Local Mayors should follow US climate change lead
4 May 2006
Business leaders urge local Mayors to follow US climate change lead – and deliver ratepayers huge savings
Action by the Mayors of 227 United States cities to cut greenhouse gas emissions -providing major cost and other benefits for their people - is a move which more New Zealand authorities could follow.
The New Zealand Business Council for Sustainable Development says the US Mayors, representing 44 million people, are blazing a path for our Mayors.
Business Council Chief Executive Peter Neilson says the US Mayors are filling a national leadership vacuum and aim to cut greenhouse gas emissions to 7% below 1990 levels in the next six years.
"There's a startling case being developed in the US for New Zealand's 86 local authorities to take very pragmatic steps to cut emissions – and save their ratepayers a fortune, while improving their citizens' health and quality of life," Mr Neilson says.
"Central government should also be backing local action to reap major rewards. Some of the policy initiatives will save ratepayers' a fortune. Some need kick-starting by central government."
Mr Neilson says Seattle has already slashed carbon emissions to 60% below 1990 levels.
This was achieved by switching part of the government vehicle fleet to petrol-electric hybrids. That cut fleet fuel use by 7% between 1999 and 2005 – and saves the city US$300,000 a year. Seattle's electricity utility also achieved zero net emissions last year through a combination of energy conservation and switching to renewable energy generation (hydro). Moves are now being made to require buildings to be energy efficient.
Moves are also being made to grow public transport use, encourage car pooling, business subsidies to employees using public transport and car pooling. Portland has increased public transport use by 75% since 1990, adding light rail, reintroducing a version of the old streetcar, free car parking for carpoolers. Traffic signals have been converted to LED (light emitting diode) – and cut energy use a whopping 80%.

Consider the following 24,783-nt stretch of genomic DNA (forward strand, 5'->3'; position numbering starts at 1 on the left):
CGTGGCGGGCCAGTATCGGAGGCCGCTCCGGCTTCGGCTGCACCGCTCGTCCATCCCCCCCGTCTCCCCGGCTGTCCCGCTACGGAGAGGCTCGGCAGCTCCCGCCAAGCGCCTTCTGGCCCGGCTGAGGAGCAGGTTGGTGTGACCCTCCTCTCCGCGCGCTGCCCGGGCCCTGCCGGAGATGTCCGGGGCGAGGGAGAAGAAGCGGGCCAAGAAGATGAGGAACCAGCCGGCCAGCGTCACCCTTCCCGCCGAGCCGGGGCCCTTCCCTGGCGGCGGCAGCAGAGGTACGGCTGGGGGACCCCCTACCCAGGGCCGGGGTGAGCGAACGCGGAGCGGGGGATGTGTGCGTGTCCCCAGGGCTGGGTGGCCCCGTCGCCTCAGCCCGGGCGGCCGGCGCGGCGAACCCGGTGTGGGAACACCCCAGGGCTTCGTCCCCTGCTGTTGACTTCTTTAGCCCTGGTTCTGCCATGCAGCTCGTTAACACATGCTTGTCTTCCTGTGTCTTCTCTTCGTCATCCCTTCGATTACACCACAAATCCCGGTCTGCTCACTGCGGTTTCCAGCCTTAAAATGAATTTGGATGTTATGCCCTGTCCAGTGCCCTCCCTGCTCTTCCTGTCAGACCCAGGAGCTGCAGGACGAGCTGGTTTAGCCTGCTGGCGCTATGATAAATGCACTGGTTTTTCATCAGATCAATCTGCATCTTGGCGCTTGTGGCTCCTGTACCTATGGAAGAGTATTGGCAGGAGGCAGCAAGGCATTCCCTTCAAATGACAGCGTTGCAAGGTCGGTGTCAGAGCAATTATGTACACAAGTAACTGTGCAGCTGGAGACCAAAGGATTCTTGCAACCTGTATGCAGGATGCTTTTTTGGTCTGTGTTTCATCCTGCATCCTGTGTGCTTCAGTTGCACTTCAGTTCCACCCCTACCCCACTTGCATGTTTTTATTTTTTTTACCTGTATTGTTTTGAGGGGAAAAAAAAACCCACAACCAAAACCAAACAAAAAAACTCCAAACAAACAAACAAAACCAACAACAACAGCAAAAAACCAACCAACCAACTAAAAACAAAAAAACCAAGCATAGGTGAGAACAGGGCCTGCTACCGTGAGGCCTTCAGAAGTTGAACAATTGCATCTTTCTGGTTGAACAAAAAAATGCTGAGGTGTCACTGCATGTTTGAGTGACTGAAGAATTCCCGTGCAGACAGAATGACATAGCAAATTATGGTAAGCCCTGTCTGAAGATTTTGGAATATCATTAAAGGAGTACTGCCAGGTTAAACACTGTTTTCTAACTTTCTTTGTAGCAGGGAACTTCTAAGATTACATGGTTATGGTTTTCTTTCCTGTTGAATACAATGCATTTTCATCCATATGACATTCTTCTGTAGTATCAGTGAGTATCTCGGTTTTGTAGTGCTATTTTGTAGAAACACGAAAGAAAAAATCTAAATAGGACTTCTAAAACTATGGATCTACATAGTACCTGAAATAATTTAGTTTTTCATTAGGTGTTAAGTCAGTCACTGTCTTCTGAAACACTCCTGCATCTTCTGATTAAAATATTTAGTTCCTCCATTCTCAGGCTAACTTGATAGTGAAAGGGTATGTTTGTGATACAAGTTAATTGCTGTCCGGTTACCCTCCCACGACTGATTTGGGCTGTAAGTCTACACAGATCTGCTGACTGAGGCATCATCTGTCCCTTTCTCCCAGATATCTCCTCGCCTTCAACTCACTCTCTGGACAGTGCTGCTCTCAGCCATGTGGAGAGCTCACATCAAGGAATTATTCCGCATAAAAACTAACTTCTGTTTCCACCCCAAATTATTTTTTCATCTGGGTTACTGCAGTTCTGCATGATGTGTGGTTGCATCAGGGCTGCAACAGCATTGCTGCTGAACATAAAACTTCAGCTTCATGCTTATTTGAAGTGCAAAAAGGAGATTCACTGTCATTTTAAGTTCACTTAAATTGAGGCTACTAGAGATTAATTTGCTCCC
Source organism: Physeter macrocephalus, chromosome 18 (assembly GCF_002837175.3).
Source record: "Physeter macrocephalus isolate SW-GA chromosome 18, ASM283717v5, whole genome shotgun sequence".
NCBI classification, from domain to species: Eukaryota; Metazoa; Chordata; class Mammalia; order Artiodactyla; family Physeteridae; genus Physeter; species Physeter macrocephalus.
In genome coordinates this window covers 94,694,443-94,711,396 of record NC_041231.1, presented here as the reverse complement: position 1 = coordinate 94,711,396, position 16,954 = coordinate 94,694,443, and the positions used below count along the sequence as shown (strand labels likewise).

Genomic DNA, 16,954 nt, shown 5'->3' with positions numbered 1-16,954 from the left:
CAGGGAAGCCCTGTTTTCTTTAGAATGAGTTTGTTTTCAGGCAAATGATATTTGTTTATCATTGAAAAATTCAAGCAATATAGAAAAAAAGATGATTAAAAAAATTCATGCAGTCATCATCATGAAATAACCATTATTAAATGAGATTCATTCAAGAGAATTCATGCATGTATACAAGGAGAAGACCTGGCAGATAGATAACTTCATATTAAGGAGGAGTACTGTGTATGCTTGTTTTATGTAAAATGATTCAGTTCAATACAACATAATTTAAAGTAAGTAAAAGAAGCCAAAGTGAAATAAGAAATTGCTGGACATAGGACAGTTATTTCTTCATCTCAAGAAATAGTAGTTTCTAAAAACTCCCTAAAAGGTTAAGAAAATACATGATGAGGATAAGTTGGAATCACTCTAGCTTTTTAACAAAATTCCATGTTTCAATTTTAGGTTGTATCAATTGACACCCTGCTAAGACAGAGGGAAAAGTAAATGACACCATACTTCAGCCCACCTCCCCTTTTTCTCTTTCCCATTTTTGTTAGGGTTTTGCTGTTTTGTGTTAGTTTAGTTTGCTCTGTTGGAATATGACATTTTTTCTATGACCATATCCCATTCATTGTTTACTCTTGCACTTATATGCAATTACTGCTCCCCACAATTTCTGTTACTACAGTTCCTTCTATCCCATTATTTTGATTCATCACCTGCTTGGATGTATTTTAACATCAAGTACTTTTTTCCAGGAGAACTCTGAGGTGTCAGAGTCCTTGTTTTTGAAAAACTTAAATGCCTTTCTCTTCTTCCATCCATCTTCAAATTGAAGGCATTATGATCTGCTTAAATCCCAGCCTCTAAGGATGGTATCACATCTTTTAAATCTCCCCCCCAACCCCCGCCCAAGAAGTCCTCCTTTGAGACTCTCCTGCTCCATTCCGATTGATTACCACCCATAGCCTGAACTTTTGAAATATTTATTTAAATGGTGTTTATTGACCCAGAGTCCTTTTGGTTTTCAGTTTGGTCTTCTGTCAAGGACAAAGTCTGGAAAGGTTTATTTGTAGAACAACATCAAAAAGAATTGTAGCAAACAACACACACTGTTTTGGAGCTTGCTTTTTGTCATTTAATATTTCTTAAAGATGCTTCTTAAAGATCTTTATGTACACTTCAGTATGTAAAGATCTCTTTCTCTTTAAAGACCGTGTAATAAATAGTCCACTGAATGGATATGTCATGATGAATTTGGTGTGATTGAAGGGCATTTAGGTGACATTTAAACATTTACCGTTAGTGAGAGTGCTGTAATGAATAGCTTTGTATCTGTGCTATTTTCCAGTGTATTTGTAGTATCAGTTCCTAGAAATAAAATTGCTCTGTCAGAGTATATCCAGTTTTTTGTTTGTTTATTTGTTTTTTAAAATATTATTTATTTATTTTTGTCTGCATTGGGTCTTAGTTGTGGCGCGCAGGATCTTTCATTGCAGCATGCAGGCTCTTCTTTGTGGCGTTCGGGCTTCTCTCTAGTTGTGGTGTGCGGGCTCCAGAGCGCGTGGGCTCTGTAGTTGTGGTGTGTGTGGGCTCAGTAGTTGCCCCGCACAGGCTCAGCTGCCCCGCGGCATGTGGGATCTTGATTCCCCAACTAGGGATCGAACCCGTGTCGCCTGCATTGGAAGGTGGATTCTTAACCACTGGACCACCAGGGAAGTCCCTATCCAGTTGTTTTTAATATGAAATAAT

This is saving the city US$500,000 a year in energy and maintenance.
Mr Neilson says the Government needs to get behind Business Council policy proposals, like providing cash grants of up to $3000 for new fuel efficient, low emission cars.
"And local and central government need to commit to new procurement policies which insist on buying products and services – including vehicle fleets – which are climate friendly. At the moment many buy on price only. It can be false economy. Our polling shows huge numbers support these balanced, down-to-earth – initiatives. "They can save money, improve the air, help manage climate change, and help cut our whopping Kyoto carbon bill. Most importantly, they can make our cities and towns healthier, cut pollution and asthma rates and help preserve New Zealanders' quality of life," Mr Neilson says.
In New Zealand 17 local authorities, including Auckland, North Shore, Waitakere, Hamilton and Wellington cities, have so far joined the international Communities for Climate Protection programme aimed at lowering emissions.
"We believe there's huge scope for more local authorities – including big ones like Manukau, Dunedin and Hutt – to join this drive to get some action, from local areas up, to make sure our towns and cities are sustainable. Our research shows people will support this type of initiative. Around the world, local authorities are acting because, in some cases, they believe they can't afford to wait for their central governments to act.
"We'd like to see balanced, practicable initiatives and campaigns, backed up by a raft of initiatives in the Government's climate change review, due out in a few months," Mr Neilson says. "It makes sound business, environmental and social sense."
Note: New Zealand's total emissions each year are 75 million tonnes of carbon dioxide equivalent. Of this, almost half (37Mt) is from agriculture (livestock and fertiliser emissions) and almost one fifth (14Mt) is from transport. The latest (2008-2012) forecast of our emissions position in the Kyoto first commitment period, when binding commitments apply, predicts that New Zealand's emission will exceed our 1990 baseline emissions by 36 million tonnes. Information on New Zealand local authorities' sustainable policy initiatives and progress is available at http://ccp.iclei.org/ccp-nz Details on the Business Council's climate friendly car policy are available at http://www.nzbcsd.org.nz/story.asp?id=607
The Business Council believes sustainable businesses are profitable, contribute to social progress and ecological balance – and protect New Zealand's quality of life. The Council's 51 members jointly employ 55,000 people engaged in managing resources, manufacturing, retailing and the service sector. Members contribute annual sales of $33 billion to the economy, equivalent to 28% of GDP.